Alone v. Lonely – “I’ve always enjoyed being alone. My two autistic kids feel the same. And I never thought much about it until I was older and it was brought to my attention by non-autistic people.” S.R. Salas
This link connects to a post that speaks specifically to how shifting perspective just a little can change the world a lot. very important when autism is present in our lives. Would be nice if this were part of everyone’s world-view 🙂
Compliance by ThAutcast
This blog post is important for everyone, especially for neurotypicals and neurotypical parents of autistic children (heck, and non-autistic children as well).
Autistic people already know how important it is to NOT make compliance the most important piece of education for autistic children. “Why?” some of you may ask? The most benign reason is that when compliance is the focus, the individual is at risk of sacrificing who they are for who they think people want them to be. The most dangerous reason is abuse – emotional, physical, sexual. When compliance comes before all else, how can you say “NO!”?
Somehow, we parents of autistic AND neurotypical children need to, through building MUTUAL respect, help our kids discover and become the best possible people they are. Raising compliant children is easy – it’s based on fear, intimidation and superficial thinking. Thoughtful, responsive, investigative, respectful parenting – basically modeling the behaviors we want our children to have – takes a LOT of work, but it’s worth the effort when the result is a strong, healthy, safe, confident child.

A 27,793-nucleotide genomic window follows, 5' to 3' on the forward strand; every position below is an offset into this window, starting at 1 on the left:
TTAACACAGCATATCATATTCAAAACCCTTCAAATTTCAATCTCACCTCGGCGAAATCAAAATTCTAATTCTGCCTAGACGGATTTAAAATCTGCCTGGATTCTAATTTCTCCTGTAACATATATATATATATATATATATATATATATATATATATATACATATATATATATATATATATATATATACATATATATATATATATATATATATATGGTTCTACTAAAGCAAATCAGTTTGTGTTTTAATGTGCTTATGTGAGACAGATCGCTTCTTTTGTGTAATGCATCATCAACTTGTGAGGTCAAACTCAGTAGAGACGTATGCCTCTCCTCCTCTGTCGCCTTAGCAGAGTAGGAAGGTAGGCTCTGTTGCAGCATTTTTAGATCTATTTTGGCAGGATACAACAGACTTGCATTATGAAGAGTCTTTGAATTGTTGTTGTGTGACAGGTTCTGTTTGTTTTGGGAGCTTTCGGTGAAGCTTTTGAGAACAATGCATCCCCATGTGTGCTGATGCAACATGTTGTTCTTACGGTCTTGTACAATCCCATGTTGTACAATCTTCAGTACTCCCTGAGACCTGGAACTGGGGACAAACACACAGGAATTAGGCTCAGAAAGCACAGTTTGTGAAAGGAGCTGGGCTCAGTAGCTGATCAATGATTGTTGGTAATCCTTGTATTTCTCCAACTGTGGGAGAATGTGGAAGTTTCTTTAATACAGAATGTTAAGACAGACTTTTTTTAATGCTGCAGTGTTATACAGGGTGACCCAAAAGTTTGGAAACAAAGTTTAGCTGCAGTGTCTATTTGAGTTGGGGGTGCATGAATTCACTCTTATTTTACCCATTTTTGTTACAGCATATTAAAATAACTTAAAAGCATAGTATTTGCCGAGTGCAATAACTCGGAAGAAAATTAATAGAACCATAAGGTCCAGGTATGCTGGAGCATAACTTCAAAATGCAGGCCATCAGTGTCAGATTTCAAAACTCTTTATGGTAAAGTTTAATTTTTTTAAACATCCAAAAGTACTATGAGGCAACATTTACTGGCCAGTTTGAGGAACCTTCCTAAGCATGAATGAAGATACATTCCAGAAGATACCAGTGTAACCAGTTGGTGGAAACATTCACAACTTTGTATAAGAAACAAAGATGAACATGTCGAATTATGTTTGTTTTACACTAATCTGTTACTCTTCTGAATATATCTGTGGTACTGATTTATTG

I am a Star Trek fan. I have always been a ST fan. I have, in my mid-40’s, a fleet of pewter ST ships from all shows prominently displayed in my living room curio cabinet. I read a Star Trek book EVERY weekend as a kid. I had a crush on Spock as a kid. I can do the Vulcan hand signal with BOTH hands, and can raise my right eyebrow by itself. Continue reading
Autism and Puberty: What I wish I would have known
As the mother of a child a few years away from puberty (but not that far), I worry that I will give not enough or too much information. My son is very literal, very factual, very science oriented. He drew RIBS and NERVES on a stick figure in kindergarten when he learned about them from a medical picture book we had at home. Puberty is confusing enough when your neurotypical – add in social confusion and literal thinking on top of that and the prospect is even more daunting.
This blog post is from the autistic female perspective, but it speaks to the need for knowledge/information that all our kids should have, beyond “don’t do it till you’re married”. I fully intend for my child to know, understand and respect his body and the bodies of others. I want him to be safe and I want to spare him as much confusion as possible.
Another autism Christmas song, dedicated to M at Invisible Strings, in honor of his Holiday get-together post. Somebody out there is having a “normal” Christmas gathering, but I don’t know them personally! LOL
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